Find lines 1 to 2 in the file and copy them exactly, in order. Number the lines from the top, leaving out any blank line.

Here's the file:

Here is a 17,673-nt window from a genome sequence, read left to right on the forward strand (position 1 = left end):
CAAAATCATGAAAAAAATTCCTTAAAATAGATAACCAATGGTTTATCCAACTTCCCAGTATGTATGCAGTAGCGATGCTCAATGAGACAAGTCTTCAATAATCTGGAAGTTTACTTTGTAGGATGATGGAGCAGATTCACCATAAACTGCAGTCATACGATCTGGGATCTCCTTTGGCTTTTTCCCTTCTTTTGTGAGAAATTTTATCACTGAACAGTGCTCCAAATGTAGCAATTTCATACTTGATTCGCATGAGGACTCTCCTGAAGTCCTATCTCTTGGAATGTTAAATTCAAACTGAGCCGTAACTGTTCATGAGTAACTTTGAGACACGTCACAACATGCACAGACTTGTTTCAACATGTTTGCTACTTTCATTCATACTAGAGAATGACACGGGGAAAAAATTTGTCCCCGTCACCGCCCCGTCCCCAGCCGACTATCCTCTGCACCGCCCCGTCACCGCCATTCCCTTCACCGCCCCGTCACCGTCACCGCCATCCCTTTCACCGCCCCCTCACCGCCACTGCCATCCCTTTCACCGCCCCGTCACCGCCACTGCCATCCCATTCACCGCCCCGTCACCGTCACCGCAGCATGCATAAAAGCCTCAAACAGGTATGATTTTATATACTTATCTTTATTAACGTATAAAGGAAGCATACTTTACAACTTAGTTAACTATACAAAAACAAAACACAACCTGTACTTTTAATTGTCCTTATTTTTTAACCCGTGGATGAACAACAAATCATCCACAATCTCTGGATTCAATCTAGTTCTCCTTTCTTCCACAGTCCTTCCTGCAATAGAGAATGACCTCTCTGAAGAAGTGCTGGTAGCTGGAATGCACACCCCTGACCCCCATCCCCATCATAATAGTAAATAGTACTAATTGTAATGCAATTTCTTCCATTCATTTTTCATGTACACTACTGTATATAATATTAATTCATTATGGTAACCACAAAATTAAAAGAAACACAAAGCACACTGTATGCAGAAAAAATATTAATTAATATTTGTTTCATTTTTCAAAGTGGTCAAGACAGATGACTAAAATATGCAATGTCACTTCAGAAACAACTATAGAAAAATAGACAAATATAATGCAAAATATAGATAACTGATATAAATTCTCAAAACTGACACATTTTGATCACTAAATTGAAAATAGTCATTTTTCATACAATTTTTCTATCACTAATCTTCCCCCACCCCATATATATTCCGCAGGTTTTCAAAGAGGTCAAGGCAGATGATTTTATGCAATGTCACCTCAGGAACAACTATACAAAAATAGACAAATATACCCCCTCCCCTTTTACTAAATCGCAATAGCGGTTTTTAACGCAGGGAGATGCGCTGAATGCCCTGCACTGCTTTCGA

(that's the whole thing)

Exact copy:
Here is a 17,673-nt window from a genome sequence, read left to right on the forward strand (position 1 = left end):
CAAAATCATGAAAAAAATTCCTTAAAATAGATAACCAATGGTTTATCCAACTTCCCAGTATGTATGCAGTAGCGATGCTCAATGAGACAAGTCTTCAATAATCTGGAAGTTTACTTTGTAGGATGATGGAGCAGATTCACCATAAACTGCAGTCATACGATCTGGGATCTCCTTTGGCTTTTTCCCTTCTTTTGTGAGAAATTTTATCACTGAACAGTGCTCCAAATGTAGCAATTTCATACTTGATTCGCATGAGGACTCTCCTGAAGTCCTATCTCTTGGAATGTTAAATTCAAACTGAGCCGTAACTGTTCATGAGTAACTTTGAGACACGTCACAACATGCACAGACTTGTTTCAACATGTTTGCTACTTTCATTCATACTAGAGAATGACACGGGGAAAAAATTTGTCCCCGTCACCGCCCCGTCCCCAGCCGACTATCCTCTGCACCGCCCCGTCACCGCCATTCCCTTCACCGCCCCGTCACCGTCACCGCCATCCCTTTCACCGCCCCCTCACCGCCACTGCCATCCCTTTCACCGCCCCGTCACCGCCACTGCCATCCCATTCACCGCCCCGTCACCGTCACCGCAGCATGCATAAAAGCCTCAAACAGGTATGATTTTATATACTTATCTTTATTAACGTATAAAGGAAGCATACTTTACAACTTAGTTAACTATACAAAAACAAAACACAACCTGTACTTTTAATTGTCCTTATTTTTTAACCCGTGGATGAACAACAAATCATCCACAATCTCTGGATTCAATCTAGTTCTCCTTTCTTCCACAGTCCTTCCTGCAATAGAGAATGACCTCTCTGAAGAAGTGCTGGTAGCTGGAATGCACACCCCTGACCCCCATCCCCATCATAATAGTAAATAGTACTAATTGTAATGCAATTTCTTCCATTCATTTTTCATGTACACTACTGTATATAATATTAATTCATTATGGTAACCACAAAATTAAAAGAAACACAAAGCACACTGTATGCAGAAAAAATATTAATTAATATTTGTTTCATTTTTCAAAGTGGTCAAGACAGATGACTAAAATATGCAATGTCACTTCAGAAACAACTATAGAAAAATAGACAAATATAATGCAAAATATAGATAACTGATATAAATTCTCAAAACTGACACATTTTGATCACTAAATTGAAAATAGTCATTTTTCATACAATTTTTCTATCACTAATCTTCCCCCACCCCATATATATTCCGCAGGTTTTCAAAGAGGTCAAGGCAGATGATTTTATGCAATGTCACCTCAGGAACAACTATACAAAAATAGACAAATATACCCCCTCCCCTTTTACTAAATCGCAATAGCGGTTTTTAACGCAGGGAGATGCGCTGAATGCCCTGCACTGCTTTCGA